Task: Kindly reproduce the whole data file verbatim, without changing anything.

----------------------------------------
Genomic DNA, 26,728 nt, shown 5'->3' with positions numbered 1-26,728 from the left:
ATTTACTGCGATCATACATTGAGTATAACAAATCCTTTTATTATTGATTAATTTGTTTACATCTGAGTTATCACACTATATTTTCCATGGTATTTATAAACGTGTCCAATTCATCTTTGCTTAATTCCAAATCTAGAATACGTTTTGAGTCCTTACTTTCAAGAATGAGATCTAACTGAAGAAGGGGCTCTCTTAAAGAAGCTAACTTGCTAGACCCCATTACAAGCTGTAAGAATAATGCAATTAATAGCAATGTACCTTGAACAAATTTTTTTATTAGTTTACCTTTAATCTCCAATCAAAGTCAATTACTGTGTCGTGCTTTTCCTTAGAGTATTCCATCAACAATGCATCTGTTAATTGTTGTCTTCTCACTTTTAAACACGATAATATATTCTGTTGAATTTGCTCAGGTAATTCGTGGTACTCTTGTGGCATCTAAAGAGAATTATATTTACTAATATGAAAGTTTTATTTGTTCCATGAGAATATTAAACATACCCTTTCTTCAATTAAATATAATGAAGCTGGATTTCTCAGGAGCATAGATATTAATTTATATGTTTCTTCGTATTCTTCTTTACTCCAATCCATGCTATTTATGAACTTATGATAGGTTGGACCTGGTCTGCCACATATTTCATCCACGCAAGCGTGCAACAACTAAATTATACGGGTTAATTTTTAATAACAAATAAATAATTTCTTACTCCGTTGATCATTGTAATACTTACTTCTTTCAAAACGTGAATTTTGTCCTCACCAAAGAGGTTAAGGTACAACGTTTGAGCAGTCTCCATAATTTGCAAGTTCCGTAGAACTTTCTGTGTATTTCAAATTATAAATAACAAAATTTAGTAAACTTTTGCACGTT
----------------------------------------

Genomic DNA, 26,728 nt, shown 5'->3' with positions numbered 1-26,728 from the left:
ATTTACTGCGATCATACATTGAGTATAACAAATCCTTTTATTATTGATTAATTTGTTTACATCTGAGTTATCACACTATATTTTCCATGGTATTTATAAACGTGTCCAATTCATCTTTGCTTAATTCCAAATCTAGAATACGTTTTGAGTCCTTACTTTCAAGAATGAGATCTAACTGAAGAAGGGGCTCTCTTAAAGAAGCTAACTTGCTAGACCCCATTACAAGCTGTAAGAATAATGCAATTAATAGCAATGTACCTTGAACAAATTTTTTTATTAGTTTACCTTTAATCTCCAATCAAAGTCAATTACTGTGTCGTGCTTTTCCTTAGAGTATTCCATCAACAATGCATCTGTTAATTGTTGTCTTCTCACTTTTAAACACGATAATATATTCTGTTGAATTTGCTCAGGTAATTCGTGGTACTCTTGTGGCATCTAAAGAGAATTATATTTACTAATATGAAAGTTTTATTTGTTCCATGAGAATATTAAACATACCCTTTCTTCAATTAAATATAATGAAGCTGGATTTCTCAGGAGCATAGATATTAATTTATATGTTTCTTCGTATTCTTCTTTACTCCAATCCATGCTATTTATGAACTTATGATAGGTTGGACCTGGTCTGCCACATATTTCATCCACGCAAGCGTGCAACAACTAAATTATACGGGTTAATTTTTAATAACAAATAAATAATTTCTTACTCCGTTGATCATTGTAATACTTACTTCTTTCAAAACGTGAATTTTGTCCTCACCAAAGAGGTTAAGGTACAACGTTTGAGCAGTCTCCATAATTTGCAAGTTCCGTAGAACTTTCTGTGTATTTCAAATTATAAATAACAAAATTTAGTAAACTTTTGCACGTT